Larry leaves the home video spectacle to call Jeff and see if Dean is on the way (he's not) and when he returns Phyllis is showing Julia her antique jewelry that she sells. Julia is wearing and admiring a bracelet just like the one he fought Richard Lewis for back in Episode 4 "The Bracelet." As Larry looks it over and talks about how this was the bracelet that got away, Julia has whipped out her checkbook and purchased it right out of his hand. You snooze you lose, Lar.
Back at the house that night, Cheryl is telling Larry that he needs to get Julia back over there which he is refusing to do. She's laying it on thick: "Don't you care about me?" but Larry gets distracted as he's missing his pad that he writes his ideas down in. He searches the couch cushions and realizes he probably left it at Julia's. He grabs the phone saying it's 9:50pm and he's "right in there" re: "cut off time." Cheryl thinks he's pushing it but he dials anyway and the first words out of his mouth are "Hi Julia... oh... oh I'm so sorry." Whoops. 'Guess he was pushing it. So if we've learned anything from this Curb episode it's that 9:30 is really the cut-off time for calling ESPECIALLY if there are kids in the house. Personally I think that it's a generational and age based system. For instance, in my early 20's I wouldn't think twice of calling a friend in my time zone at 11pm. Woo hoo. Party. But as we all got older, but before families started making families, that time would slip a bit. Nowadays I don't think the Millennial generation thinks twice about texting at all hours of the day or night. Is it that a text is not as intrusive as a call? Is it that phones don't just have a bell-clanging ring anymore so the intrusion is less, well, intrusive? Now the sound of a pop fly to center field or "All the Single Ladies" playing means you have a phone call. What do you guys think? What IS the 'cut-off time' for phone calls and what makes them the least intrusive?
Julia answers her door in her nightgown and tells Larry that she's looked and she doesn't have his idea pad. Larry wants to look himself insisting it'll just take a second. Julia's real-life husband, Brad Hall (a former Saturday Night Live alum) plays himself in this scene following Larry around with her reiterating what's found in the new area Larry is carelessly rummaging through. When Larry heads into their office they have had enough and their insistence that he go rises in tone. This wakes their son, Bobby who takes forever to get to sleep and before they're aware what happened, Larry is confronting the little boy asking if he's seen his notepad. They usher Larry out the door and no sooner does it slam shut when this exchange takes place:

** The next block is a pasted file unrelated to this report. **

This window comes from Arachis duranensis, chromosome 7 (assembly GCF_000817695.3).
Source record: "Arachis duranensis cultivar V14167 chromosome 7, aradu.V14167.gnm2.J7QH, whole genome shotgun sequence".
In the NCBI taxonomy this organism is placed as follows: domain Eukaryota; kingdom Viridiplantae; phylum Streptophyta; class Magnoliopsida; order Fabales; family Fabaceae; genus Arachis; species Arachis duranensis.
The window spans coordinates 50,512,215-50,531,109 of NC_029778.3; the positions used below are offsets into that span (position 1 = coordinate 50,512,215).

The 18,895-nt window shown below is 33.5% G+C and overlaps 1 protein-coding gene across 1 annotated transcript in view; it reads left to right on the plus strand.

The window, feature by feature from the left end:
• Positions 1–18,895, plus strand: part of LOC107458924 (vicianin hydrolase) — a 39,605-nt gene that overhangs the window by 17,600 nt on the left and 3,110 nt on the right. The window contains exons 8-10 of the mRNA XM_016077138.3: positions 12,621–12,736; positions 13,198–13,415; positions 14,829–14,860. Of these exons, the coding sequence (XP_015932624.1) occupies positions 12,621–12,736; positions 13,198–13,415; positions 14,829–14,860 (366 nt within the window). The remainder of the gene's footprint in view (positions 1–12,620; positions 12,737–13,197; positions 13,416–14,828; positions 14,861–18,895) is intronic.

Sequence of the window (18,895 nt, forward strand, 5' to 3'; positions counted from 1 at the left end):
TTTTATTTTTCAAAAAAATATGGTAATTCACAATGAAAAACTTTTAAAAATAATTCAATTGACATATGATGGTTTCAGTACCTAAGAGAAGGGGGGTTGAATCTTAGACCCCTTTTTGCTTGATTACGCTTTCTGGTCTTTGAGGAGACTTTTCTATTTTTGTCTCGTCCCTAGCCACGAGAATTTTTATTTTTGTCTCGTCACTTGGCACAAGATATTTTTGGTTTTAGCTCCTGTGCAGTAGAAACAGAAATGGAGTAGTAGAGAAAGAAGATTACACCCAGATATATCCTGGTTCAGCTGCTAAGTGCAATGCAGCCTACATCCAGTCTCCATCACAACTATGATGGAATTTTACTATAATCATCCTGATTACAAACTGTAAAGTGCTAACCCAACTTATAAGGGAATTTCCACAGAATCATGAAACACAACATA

Brad: "What was THAT?"
Julia: "Do you think I can call New York right now? I gotta call Seinfeld and tell him about this."
Brad: "What's the cut-off on New York?"
Julia: "Forget about it. These are extenuating circumstances."
The next day, Larry shows up at Jeff and Susie's house to find it ransacked. Apparently 'the kid' made off with all their electronics, her grandmother's brooch and more. Back at home, Cheryl tells Larry that she went by that jewelry store, found her bracelet and purchased it. He examines it, and tosses it on the dresser next to the door as Cheryl runs out. Julia comes over and Larry apologizes profusely for his behavior the night before. She accepts but says she's missing the bracelet she bought from Phyllis the previous day. Before he can get out an answer her eye catches on Cheryl's very same bracelet right by the door. Larry sees what's happening and tries to explain but Julia has already placed judgment on his stealing ways and tells him to keep it while leaving. As she opens the door, she bumps into Dean and Larry tries to make a happy meeting out of something that is quickly heading into the sewer. Julia whirls on Dean saying that if he makes appointments he should keep them and storms off.
Larry tries to keep a positive spin on it telling Dean "The important thing is YOU MET HER!" Dean seems to think it was an 'encounter' and not a good one at that. Larry gets into semantics explaining it was an unpleasant meeting, it wasn't a long meeting but it was A MEETING. Dean goes into lawyer-mode explaining they have a divergence of opinions and whereas Larry sees it as a meeting, he sees it as an unpleasant moment in his life. Larry responds with "Get out." and while pushing Dean out the door Dean manages to eek out that he found his notepad and hands it over. Larry is flummoxed. He takes a second to compose himself and say, "Thank you." And then Dean mentions the $500 reward that the notebook details in the front: "$500 Reward to Anyone who returns this to L. David." Larry nods. Of course. "Let me get you a check, Sherlock. Maybe you can get yourself a new sweater..." he seethes off-screen.
The last shot of the episode is of Cheryl and Larry sitting in their beautiful back yard reading the paper... a black twisted line (like the one that tugs at Larry's soul) stretched across the horizon.
Let me leave you with this, dear readers. As the episode started with Larry writing in his notebook and we know his notebook is for comedy ideas, is it some sort of Charlie Kaufman-esque thing going on where we, the audience, were witnessing Larry writing out what the episode would be at the very beginning of the episode? Maybe Curb Your Enthusiasm is just all taking place in a young autistic Larry David's head ala St. Elsewhere.
Do you hear that explosion? That's your mind being blown.